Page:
“What really frightens and dismays us is not external events themselves, but the way in which we think about them. It is not things that disturb us, but our interpretation of their significance.”
Anthony de Mello
If you enjoy the ease with which Anthony de Mello’s writing reads in Awareness, you’ll quickly seek more of it. The Way to Love is the perfect next step.
This time de Mello focuses on the negative impact of our attachment to externals. He even goes so far as to say that almost every negative emotion we experience is the direct outcome of an attachment.
Yet again the Stoic-aligned theme is obvious, as Seneca conveys in his advice to Lucilius on attachment to possessions and luxury:
“You will only learn from such things to crave still greater.”
Jocko Willink, Leif Babin
Jocko Willink is a retired naval officer who has emerged as a popular public figure since becoming a podcaster and author. Together with fellow ex-SEAL Leif Babin, he wrote Extreme Ownership, which teaches lessons in strong leadership.
Willink and Babin use examples from the battlefield and show readers how the same principles they followed in those high-stress environments can be applied to leadership roles in everyday life.
The concept of Extreme Ownership encourages leaders to consistently take ultimate responsibility for their work, even reviewing what they did wrong themselves if a subordinate makes a mistake.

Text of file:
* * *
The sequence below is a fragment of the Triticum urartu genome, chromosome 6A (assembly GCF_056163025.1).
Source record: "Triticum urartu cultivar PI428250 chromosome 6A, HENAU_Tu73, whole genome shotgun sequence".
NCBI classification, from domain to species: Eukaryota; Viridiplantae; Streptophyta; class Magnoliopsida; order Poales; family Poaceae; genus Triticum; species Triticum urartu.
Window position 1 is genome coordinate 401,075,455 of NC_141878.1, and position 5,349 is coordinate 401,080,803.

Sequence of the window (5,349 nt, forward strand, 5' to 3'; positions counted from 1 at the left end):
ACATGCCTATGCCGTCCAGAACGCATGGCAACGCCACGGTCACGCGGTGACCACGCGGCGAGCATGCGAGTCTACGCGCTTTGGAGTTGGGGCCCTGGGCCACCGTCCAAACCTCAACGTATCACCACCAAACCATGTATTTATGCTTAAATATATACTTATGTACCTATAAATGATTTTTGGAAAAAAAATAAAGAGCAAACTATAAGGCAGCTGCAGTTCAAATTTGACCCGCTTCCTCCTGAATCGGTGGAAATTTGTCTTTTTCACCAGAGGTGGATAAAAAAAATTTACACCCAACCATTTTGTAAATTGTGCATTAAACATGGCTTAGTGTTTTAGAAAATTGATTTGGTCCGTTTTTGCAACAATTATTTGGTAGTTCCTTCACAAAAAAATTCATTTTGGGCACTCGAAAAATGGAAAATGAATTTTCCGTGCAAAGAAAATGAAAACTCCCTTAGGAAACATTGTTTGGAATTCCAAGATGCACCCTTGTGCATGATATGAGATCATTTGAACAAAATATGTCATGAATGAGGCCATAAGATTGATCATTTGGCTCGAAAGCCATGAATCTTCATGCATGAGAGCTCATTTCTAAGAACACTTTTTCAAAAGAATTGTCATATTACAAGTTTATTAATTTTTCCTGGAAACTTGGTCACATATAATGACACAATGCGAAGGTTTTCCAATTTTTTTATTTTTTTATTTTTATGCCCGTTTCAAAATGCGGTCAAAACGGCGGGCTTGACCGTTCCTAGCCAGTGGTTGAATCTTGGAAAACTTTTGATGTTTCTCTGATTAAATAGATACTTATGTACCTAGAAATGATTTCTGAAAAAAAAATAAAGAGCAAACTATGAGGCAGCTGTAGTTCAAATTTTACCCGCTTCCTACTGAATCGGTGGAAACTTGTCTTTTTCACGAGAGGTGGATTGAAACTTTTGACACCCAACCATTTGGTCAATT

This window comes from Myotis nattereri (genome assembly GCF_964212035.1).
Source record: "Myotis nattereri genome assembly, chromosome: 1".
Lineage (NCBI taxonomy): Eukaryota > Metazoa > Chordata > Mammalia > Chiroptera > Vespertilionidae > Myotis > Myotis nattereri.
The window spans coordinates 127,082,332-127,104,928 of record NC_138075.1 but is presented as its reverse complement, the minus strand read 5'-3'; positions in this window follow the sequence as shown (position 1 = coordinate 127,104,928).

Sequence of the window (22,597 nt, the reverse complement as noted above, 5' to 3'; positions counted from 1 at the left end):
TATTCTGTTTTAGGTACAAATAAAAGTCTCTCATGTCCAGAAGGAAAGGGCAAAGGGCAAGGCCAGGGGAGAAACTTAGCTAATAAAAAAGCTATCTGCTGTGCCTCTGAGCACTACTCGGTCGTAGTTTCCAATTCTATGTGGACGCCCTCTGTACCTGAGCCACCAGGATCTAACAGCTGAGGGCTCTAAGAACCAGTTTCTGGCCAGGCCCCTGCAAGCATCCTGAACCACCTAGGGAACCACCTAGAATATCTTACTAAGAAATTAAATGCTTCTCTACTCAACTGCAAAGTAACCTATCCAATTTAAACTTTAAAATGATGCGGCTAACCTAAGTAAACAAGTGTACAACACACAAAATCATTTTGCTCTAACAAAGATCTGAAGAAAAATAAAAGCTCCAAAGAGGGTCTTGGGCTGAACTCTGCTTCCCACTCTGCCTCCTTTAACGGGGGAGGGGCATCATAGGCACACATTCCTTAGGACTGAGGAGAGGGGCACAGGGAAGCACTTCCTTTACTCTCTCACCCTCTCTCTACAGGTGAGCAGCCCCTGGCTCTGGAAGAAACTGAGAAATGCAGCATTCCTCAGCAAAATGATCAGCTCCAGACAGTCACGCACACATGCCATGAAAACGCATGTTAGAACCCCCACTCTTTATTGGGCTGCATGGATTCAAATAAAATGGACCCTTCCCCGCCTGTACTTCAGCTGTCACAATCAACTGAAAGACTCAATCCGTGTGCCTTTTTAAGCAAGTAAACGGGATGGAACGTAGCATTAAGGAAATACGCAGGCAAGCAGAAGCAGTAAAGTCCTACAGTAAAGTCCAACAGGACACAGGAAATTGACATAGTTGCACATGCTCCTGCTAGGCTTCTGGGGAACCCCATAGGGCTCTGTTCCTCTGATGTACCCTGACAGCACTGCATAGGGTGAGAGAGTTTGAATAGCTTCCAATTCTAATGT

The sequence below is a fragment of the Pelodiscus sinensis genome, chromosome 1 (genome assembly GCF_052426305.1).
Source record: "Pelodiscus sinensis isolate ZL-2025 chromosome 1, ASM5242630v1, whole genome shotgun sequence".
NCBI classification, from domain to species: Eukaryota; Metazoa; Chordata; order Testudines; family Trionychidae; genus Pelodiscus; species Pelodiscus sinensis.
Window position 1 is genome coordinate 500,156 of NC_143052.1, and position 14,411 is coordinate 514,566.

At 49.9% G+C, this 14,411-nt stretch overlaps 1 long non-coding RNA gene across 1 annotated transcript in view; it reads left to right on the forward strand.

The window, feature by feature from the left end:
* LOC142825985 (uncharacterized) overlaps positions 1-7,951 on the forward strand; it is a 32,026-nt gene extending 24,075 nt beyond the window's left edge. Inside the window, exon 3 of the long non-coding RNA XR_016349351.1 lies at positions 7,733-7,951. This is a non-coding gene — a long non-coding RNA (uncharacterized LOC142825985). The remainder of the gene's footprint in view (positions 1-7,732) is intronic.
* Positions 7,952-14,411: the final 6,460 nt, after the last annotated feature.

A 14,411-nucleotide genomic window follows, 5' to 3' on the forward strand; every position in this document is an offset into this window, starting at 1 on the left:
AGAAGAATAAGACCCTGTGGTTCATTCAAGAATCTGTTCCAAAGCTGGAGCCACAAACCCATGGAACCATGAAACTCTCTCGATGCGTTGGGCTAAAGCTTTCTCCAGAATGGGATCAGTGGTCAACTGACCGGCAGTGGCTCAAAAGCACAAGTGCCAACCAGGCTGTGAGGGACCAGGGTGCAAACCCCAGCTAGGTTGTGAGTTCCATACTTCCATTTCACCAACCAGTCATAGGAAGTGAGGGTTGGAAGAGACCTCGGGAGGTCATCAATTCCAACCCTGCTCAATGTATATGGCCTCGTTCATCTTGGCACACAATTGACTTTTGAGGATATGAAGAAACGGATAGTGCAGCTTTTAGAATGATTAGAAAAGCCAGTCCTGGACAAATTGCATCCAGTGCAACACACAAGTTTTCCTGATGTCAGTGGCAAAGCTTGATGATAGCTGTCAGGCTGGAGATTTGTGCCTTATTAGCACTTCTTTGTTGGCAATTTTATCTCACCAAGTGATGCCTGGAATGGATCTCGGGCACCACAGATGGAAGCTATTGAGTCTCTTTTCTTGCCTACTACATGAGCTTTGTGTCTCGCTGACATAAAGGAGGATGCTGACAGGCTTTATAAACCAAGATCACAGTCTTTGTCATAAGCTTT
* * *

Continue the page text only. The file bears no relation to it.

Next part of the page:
The book contains many nods to Stoic traits that leaders should adopt such as humility, discipline, and accepting fate.
In describing a good leader, Willink may as well be describing a good Stoic:
A good leader must be:
- confident but not cocky;
- courageous but not foolhardy;
- competitive but a gracious loser;
- attentive to details but not obsessed by them;
- strong but have endurance;
- a leader and follower;
- humble not passive;
- aggressive not overbearing;
- quiet not silent;
- calm but not robotic, logical but not devoid of emotions;
- close with the troops but not so close that one becomes more important than another or more important than the good of the team; not so close that they forget who is in charge.
- able to execute Extreme Ownership, while exercising Decentralized Command.
In his review of William B Irvine’s A Guide to the Good Life, Derek Sivers admits that after discovering Stoicism, he realised his own life philosophy matched up with it exactly.
It’s no surprise then that his excellent book Hell Yeah or No contains its fair share of Stoic-inspired musings. A collection of 67 short meditations, the book is presented as “thoughts around what’s worth doing, fixing faulty thinking, and making things happen.”
One of my favourite lines from the book, and one of the most Stoic, talks about how our character is shown through what we do rather than what we say, and how that is always under our control:
“Character isn’t fate or destiny. Character isn’t DNA, decided before birth. Character is the result of your little choices and little actions. How you do anything is how you do everything. It all matters. Your actions are completely under your control, and seem to be the best indicator of future success.”
Choose Yourself draws on James Altucher’s own personal failures to show what can be achieved if we shift our mindset away from fear of rejection and towards a willingness to keep trying to improve ourselves.